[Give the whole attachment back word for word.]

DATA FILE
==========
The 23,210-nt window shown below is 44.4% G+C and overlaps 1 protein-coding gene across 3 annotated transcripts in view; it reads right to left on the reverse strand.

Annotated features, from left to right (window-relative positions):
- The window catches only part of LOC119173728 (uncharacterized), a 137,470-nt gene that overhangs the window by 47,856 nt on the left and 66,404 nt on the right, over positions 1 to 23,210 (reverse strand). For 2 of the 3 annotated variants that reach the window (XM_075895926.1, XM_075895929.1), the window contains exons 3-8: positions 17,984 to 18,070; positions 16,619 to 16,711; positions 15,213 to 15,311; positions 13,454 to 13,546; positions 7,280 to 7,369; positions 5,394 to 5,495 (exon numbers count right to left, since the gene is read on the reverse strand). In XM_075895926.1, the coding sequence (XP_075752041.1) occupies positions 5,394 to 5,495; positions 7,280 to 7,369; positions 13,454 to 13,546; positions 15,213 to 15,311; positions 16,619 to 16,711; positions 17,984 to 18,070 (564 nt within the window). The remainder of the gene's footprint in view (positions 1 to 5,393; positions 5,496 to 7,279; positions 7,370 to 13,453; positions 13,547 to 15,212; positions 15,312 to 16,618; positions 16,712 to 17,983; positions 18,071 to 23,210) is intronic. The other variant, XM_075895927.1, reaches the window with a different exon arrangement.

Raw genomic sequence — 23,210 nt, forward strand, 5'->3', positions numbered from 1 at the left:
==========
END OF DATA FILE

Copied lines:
The 23,210-nt window shown below is 44.4% G+C and overlaps 1 protein-coding gene across 3 annotated transcripts in view; it reads right to left on the reverse strand.

Annotated features, from left to right (window-relative positions):
- The window catches only part of LOC119173728 (uncharacterized), a 137,470-nt gene that overhangs the window by 47,856 nt on the left and 66,404 nt on the right, over positions 1 to 23,210 (reverse strand). For 2 of the 3 annotated variants that reach the window (XM_075895926.1, XM_075895929.1), the window contains exons 3-8: positions 17,984 to 18,070; positions 16,619 to 16,711; positions 15,213 to 15,311; positions 13,454 to 13,546; positions 7,280 to 7,369; positions 5,394 to 5,495 (exon numbers count right to left, since the gene is read on the reverse strand). In XM_075895926.1, the coding sequence (XP_075752041.1) occupies positions 5,394 to 5,495; positions 7,280 to 7,369; positions 13,454 to 13,546; positions 15,213 to 15,311; positions 16,619 to 16,711; positions 17,984 to 18,070 (564 nt within the window). The remainder of the gene's footprint in view (positions 1 to 5,393; positions 5,496 to 7,279; positions 7,370 to 13,453; positions 13,547 to 15,212; positions 15,312 to 16,618; positions 16,712 to 17,983; positions 18,071 to 23,210) is intronic. The other variant, XM_075895927.1, reaches the window with a different exon arrangement.

Raw genomic sequence — 23,210 nt, forward strand, 5'->3', positions numbered from 1 at the left: